Virginia finalizes a two-year budget with $4 billion in tax cuts… and billions more allocated toward education and law enforcement. Governor Glenn Youngkin signed off on the new plan just shy of the June 30th deadline, delayed in part by extended negotiations between the Republican-controlled state House and the Democrat-majority state Senate.
Though the final budget nixed about $1 billion in proposed tax cuts, the governor succeeded in getting approval for two key items—an increased standard income tax deduction and a decreased grocery tax. The state-level standard deduction rose from $4,500 to $8,000 for single taxpayers and from $9,000 to $16,000 for married couples filing jointly. The statewide grocery tax will be eliminated, but a local tax of 1% remains in place. Additionally, taxpayers will receive a one-time rebate of $250 for individuals and $500 for couples.
Notably, state lawmakers did not approve the governor’s proposal for a three-month gas tax holiday on the grounds that the savings might get distributed to wholesalers rather than consumers. The new budget also allocated a record-high $19 billion to public education, including increased pay for teachers and state employees and funding for “lab schools” that partner with colleges and universities.
A Washington court upholds Seattle’s JumpStart payroll tax… in response to a late 2020 lawsuit by the Seattle Metropolitan Chamber of Commerce that the tax was unlawful. The lawsuit had already been dismissed by a King County Superior Court in 2021, and the Division I Court of Appeals has now confirmed this ruling.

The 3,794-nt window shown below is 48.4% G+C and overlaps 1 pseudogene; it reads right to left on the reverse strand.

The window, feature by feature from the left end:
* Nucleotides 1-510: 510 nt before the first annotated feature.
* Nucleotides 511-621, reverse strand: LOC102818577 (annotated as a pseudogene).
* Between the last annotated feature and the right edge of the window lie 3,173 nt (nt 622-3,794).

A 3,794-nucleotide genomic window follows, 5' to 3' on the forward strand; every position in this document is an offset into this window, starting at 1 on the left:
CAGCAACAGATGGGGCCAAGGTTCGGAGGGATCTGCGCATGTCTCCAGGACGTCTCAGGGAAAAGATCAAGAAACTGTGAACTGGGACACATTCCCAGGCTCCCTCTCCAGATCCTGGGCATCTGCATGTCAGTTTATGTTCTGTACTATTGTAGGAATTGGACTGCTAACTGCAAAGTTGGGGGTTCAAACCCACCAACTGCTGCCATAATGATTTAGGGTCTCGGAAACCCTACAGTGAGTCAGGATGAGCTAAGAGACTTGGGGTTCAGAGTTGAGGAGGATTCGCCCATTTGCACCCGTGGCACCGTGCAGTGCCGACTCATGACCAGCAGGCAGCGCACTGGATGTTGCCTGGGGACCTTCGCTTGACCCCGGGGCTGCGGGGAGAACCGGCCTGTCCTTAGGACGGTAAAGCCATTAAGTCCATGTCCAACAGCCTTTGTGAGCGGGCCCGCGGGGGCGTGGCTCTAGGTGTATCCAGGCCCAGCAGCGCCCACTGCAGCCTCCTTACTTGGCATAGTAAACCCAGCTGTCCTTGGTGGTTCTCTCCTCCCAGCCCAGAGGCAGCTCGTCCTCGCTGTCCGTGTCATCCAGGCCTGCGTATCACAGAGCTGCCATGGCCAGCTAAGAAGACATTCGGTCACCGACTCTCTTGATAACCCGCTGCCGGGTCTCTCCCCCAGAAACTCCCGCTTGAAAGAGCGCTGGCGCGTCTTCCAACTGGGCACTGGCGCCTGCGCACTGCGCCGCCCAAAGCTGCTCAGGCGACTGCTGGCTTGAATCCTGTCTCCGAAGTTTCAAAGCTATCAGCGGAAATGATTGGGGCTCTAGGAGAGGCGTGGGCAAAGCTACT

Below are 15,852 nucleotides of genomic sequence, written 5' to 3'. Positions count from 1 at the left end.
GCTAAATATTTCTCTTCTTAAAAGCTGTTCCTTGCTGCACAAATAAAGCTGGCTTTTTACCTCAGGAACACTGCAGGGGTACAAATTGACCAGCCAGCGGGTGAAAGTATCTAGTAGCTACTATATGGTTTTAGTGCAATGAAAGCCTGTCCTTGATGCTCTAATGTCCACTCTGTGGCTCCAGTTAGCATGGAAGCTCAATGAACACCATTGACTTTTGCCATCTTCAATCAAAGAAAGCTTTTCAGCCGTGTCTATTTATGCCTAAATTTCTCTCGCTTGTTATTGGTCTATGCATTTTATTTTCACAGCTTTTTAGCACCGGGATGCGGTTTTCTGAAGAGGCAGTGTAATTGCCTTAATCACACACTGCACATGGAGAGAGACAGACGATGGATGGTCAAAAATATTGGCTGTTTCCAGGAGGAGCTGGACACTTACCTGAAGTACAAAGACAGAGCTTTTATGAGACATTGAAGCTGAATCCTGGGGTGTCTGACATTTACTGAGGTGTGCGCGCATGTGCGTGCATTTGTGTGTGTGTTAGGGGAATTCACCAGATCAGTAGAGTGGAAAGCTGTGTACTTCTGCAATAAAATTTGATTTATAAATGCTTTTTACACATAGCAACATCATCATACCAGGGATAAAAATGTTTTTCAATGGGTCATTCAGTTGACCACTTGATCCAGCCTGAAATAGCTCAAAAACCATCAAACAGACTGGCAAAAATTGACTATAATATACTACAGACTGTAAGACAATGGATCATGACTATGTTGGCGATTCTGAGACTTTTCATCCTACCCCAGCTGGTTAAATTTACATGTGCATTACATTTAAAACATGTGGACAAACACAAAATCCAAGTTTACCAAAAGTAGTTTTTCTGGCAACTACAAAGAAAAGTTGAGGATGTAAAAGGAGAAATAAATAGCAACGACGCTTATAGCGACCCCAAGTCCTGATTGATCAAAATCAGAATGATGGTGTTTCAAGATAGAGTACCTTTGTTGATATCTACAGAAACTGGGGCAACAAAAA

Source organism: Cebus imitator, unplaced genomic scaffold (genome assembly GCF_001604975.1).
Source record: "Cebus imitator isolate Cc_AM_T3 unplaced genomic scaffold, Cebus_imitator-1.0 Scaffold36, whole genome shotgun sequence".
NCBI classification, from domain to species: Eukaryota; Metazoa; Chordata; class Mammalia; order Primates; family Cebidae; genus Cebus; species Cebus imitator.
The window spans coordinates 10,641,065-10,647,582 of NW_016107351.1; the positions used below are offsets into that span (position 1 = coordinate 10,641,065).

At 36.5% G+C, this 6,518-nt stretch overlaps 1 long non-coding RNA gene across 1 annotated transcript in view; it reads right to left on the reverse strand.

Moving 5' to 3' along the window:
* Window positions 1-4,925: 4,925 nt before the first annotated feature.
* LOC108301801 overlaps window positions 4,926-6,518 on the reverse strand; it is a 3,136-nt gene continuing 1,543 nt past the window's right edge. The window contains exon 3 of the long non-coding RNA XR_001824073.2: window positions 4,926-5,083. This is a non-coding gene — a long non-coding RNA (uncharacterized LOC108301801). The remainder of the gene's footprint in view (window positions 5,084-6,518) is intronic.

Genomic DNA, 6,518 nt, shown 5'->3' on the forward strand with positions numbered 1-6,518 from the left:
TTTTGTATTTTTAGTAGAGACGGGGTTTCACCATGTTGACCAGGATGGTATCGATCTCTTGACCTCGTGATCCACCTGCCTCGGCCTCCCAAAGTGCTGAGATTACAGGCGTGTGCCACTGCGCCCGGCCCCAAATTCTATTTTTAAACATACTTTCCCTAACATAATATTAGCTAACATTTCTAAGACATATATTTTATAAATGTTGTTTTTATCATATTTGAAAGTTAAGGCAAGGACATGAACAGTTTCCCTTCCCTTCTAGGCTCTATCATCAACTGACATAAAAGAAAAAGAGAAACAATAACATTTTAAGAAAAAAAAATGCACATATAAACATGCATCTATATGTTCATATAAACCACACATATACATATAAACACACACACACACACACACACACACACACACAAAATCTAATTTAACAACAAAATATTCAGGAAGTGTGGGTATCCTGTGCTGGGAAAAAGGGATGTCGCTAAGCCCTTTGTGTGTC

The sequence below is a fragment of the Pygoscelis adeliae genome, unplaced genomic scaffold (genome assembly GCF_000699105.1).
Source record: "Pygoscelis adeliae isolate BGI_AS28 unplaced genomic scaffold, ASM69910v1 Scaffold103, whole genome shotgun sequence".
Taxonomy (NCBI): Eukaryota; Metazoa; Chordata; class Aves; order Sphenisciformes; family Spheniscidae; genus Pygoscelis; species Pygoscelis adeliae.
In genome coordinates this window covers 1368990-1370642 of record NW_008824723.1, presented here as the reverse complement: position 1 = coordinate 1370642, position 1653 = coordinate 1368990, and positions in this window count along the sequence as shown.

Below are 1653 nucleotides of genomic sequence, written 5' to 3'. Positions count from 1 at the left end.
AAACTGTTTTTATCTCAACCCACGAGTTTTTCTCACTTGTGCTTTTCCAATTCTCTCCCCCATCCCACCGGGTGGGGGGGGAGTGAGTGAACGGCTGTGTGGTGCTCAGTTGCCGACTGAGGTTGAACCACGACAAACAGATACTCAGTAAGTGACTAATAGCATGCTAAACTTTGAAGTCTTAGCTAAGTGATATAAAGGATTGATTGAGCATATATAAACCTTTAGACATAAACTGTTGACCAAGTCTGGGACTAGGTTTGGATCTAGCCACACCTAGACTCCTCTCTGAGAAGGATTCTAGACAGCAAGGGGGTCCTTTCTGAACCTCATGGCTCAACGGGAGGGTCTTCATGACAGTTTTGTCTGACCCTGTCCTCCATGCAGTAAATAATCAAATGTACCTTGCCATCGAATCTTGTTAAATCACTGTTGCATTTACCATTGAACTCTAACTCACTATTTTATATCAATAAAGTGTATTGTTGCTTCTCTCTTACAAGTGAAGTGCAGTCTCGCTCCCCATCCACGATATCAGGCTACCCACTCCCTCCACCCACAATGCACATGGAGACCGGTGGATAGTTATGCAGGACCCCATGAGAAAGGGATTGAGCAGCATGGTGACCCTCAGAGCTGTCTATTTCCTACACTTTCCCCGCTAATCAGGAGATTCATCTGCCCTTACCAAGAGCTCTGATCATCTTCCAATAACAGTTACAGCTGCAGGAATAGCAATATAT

The JumpStart tax was approved by the Seattle City Council in 2020, introducing an annual payroll levy between 0.7% and 2.4% on salaries and wages for employees earning over $150,000 per year. The tax only applies to businesses whose total payroll amounts to $7 million or more. In 2021, Seattle collected $231 million in revenue from the new levy.
Opponents of the tax cite the fact that Washington state law deems taxes on net income to be illegal property taxes. Thus far, the courts have countered that the tax is levied on the business entity and not the employee, since employees cannot make any deductions from their compensation to pay for the tax. Others have also objected to the increased taxes in light of Seattle’s projected revenue shortfall, which is expected to total around $117 million in 2023.
Champions of the payroll tax earmarked the revenue to go toward more affordable housing, initiatives to reduce homelessness, and increased stability for the local economy.